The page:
Last week I had an opportunity to spend some time with Andy Carvin. He is a journalist with National Public Radio who broke the story of the fake Syrian lesbian blogger “Amina Abdullah”. You might have seen him briefly on The Daily Show, and the story is an amazing hoax that finally broke apart with a lot of investigation.
The blogger, as it turns out, was actually neither Syrian nor a lesbian, but the genesis of a married couple living in Scotland: Tom MacMaster and Britta Froelicher, the latter an expert on Syria.
And while it is true that on the Internet, no one knows you are a dog; in this case, a lot of people helped Carvin finally figure piece together the dogs’ identities. There are some important lessons for online journalists here, and those thinking about becoming or continuing in this trade in the coming years.
First off, Carvin uses Twitter as his personal assignment editor. He tracks trends and does lots of searches and posts queries to stay on top of what could potentially be news, or to direct his own research. Twitter makes this both easy and hard, because a lot of what is posted or retweeted can be just noise. It helps to have fined honed instincts here.
Second, he archives and collects the elements of his stories in Storify.com, which is a tool that can be used to snapshot Tweets and blog posts and pictures so you can see the particular moment in time that he is researching. If you haven’t yet used Storify, it is worth taking a look here.
You can see Carvin building a case that Amina was phony and how he tracked down who “she” really was – asking his Twitter correspondents whether anyone actually meet her face to face or over video chat.(McMaster was clever and often stated that the Syrian authorities were blocking Skype videos, something that was patently false.) This the way new style of reporting, and what is intriguing for me is that you can see how the pieces came together in uncovering the hoax merely by scrolling from the bottom to the top (it is a lot of scrolling, granted, but all the more impressive showing how doggedly Carvin pursued things). Back in the olden days, we just had phone calls and hastily scribbled note pads. Storify is the reporter’s new notepad.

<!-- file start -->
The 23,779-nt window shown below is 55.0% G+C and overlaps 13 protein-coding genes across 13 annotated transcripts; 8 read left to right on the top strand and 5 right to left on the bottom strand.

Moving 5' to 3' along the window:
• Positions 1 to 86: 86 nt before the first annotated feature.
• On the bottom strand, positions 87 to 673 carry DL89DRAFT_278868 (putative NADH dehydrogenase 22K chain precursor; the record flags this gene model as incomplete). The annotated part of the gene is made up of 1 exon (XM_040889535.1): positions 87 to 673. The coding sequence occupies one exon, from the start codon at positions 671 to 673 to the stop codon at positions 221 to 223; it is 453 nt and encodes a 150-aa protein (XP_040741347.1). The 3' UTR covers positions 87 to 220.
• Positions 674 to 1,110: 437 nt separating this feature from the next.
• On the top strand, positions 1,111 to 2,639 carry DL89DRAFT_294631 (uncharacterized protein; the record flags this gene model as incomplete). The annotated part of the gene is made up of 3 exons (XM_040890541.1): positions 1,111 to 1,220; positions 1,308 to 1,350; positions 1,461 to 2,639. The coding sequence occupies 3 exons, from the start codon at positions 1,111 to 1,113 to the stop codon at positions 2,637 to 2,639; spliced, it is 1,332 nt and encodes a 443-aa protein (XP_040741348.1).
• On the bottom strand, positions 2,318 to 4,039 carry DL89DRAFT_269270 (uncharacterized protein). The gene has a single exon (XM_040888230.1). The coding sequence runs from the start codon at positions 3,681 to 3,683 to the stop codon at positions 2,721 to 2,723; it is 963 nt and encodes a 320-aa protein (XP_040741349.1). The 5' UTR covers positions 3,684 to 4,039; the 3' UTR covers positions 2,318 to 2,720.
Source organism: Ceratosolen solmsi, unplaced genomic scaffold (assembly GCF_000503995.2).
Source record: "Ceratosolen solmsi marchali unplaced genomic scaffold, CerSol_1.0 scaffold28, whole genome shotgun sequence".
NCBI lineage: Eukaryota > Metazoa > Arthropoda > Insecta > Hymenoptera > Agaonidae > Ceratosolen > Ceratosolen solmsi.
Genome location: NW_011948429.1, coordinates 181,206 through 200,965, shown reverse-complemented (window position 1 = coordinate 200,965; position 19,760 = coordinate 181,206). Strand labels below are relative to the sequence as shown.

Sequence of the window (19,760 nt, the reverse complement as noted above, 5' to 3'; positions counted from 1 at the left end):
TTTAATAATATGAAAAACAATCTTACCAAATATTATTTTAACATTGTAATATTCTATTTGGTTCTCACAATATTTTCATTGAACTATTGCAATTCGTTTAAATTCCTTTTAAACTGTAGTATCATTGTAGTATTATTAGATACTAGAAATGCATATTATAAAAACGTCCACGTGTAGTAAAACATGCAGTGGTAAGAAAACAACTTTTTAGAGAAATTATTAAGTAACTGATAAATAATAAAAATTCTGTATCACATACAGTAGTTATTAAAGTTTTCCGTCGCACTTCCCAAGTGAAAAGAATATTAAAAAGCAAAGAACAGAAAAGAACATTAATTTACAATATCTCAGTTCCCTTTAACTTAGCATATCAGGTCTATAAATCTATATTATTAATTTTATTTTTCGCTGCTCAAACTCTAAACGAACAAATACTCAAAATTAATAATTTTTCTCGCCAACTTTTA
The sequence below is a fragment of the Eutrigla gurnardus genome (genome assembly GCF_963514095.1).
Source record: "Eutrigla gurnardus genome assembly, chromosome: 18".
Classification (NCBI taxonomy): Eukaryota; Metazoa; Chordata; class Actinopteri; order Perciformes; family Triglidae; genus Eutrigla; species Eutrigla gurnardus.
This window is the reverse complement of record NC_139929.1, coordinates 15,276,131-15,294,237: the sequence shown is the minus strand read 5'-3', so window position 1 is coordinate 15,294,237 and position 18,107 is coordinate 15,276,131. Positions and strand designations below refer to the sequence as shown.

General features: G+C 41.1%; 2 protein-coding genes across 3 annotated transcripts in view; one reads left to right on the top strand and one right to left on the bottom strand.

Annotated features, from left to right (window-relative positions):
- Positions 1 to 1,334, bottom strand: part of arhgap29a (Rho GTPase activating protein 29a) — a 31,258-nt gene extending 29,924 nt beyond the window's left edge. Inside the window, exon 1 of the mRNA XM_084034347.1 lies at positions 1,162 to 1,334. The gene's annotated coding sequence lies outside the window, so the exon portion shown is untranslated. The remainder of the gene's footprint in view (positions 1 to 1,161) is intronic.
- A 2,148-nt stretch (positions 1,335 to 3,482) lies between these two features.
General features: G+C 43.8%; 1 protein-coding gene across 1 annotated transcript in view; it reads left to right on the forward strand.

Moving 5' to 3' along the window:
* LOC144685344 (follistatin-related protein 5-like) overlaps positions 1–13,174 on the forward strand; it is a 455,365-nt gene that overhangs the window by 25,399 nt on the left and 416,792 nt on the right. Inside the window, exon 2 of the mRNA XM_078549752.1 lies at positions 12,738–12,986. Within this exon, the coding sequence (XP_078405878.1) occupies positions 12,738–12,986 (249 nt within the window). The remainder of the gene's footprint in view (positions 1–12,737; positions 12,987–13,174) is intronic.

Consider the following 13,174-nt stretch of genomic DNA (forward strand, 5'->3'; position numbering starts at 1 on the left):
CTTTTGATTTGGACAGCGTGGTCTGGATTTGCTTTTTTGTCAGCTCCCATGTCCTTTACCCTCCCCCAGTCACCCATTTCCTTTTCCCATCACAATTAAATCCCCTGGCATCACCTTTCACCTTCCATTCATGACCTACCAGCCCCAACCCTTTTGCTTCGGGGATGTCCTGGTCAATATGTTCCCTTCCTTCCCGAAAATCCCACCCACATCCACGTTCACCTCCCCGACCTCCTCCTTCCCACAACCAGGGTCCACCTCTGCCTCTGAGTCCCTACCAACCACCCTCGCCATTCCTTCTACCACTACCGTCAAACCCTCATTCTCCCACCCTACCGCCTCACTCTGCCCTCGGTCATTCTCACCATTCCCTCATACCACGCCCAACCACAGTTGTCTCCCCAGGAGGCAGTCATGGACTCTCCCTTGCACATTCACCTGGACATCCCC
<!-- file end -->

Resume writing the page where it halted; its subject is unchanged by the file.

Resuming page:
Third, social media is both a blessing and a curse. Rumors can spread like wildfire, and truth can be hard to come by. One of the reasons that the Amina hoax persisted is that McMaster was a terrific writer, able to get into the voice and perspective of his part. McMaster also used gay dating sites to establish a relationship with a real lesbian in Montreal, which I guess was used to build his street cred for his character. Reporters have to understand the multiplier effect of social media and treat this carefully, or they could fall into the trap that many of them did in their original reporting of Amina’s phony kidnapping. You have to dig deeper and be persistent. You also have to treat your sources with a lot more care, because we are dealing with real human relationships here – no matter if they are online ones.
Finally, there is this paradox: as reporters such as Carvin build massive Twitter followings (he is nearly at 50,000), they become their own independent brands. NPR has been terrific in letting him operate independently, but other organizations may not be as tolerant. We still don’t have the best models for how businesses can transfer or use the popularity of their superstars.
Ironically, Carvin, like myself, has never had any formal journalism school training. Perhaps that is a sign of things to come as well.